A team of researchers from the Vibration Engineering Section returned to the Mineral Line Bridge in Somerset, to monitor the deflections of the bridge under different loading conditions. The bridge forms part of the West Somerset Railway (WSR), a heritage railway line with 20 miles of track in the South West of England.
The team, consisting of Farhad Huseynov, Yan Xu and Karen Faulkner, also formed part of the research group which had previously gathered strain data and rotation data of the bridge under train loading conditions.
The purpose of repeating the test was to analyse the performance of the bridge under loading from the Flying Scotsman engine. The Flying Scotsman, one of the most well-known steam engines, was constructed in 1923 and was the first steam engine to officially record a speed of over 100 mph.
To achieve this speed, the engine itself measures 21.3 m in length and weighs 97.8 tonnes. This is significantly larger than the Raveningham Hall engine, and, with a length of 19.2 m and a weight of 76.4 tonnes, is the largest train belonging to the WSR. The aim of the testing was to measure deformations of the bridge under loading from the passing trains and to determine the effect of the larger Flying Scotsman locomotive on the bridge.
The Mineral Line Bridge is located on the outskirts of Watchet and was originally constructed to carry the Minehead route over the West Somerset Mineral Railway. The Mineral Railway now operates as a footpath and cycle path open to the public. The bridge opened in 1862, has a single span of 14.8 m and is constructed skewed at an angle of 60° to the pathway beneath.
A series of accelerometers were installed on the bridge deck at five test points, measuring at each abutment and at quarter-span, mid-span and three-quarter-span. The angle of rotation of the bridge deck at each test point was inferred from the accelerometer data. This rotation data was then used to determine the deflection of the bridge.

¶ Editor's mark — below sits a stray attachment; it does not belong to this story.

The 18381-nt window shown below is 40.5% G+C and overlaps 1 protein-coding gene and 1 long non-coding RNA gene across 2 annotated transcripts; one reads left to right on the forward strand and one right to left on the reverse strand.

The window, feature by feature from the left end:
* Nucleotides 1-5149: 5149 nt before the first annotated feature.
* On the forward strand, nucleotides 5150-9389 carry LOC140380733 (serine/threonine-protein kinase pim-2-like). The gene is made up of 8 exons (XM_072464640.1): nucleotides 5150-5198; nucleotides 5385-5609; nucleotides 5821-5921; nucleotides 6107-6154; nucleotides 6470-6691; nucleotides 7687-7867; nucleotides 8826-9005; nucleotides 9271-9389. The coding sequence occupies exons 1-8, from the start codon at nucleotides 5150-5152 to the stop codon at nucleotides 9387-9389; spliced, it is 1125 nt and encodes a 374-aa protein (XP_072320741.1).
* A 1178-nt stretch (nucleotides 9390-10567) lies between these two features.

The Imetrum camera was used to measure deflections of the bridge under loading from the passing trains. Three Imetrum cameras were set up on tripods and targets were installed, one at mid-span on the bridge deck and two on the western abutment. The abutment deflection was monitored to gather information as part of a previous study, but the main focus of the testing on the day was to measure the deflection of the bridge at mid-span.
By comparing the results of the deflection calculated from the rotation data and measurements from the Imetrum camera, the team were able to verify the deflection measurements obtained from the accelerometers. There was good correlation between the two measurements, verifying the procedure used by the research team.
The results indicated increased deflections and rotations under loading from the Flying Scotsman, but was safely within the tolerances of the bridge.
The weather conditions were not ideal on the day, with periods of rainfall intermixed with sunny periods throughout the day. This required the equipment to be covered with plastic bags for parts of the day, though this was found to have a negligible effect on the data.
To find out what happened when VES last tested on the bridge, look at the previous blog post Structural Testing of a Heritage Railway Bridge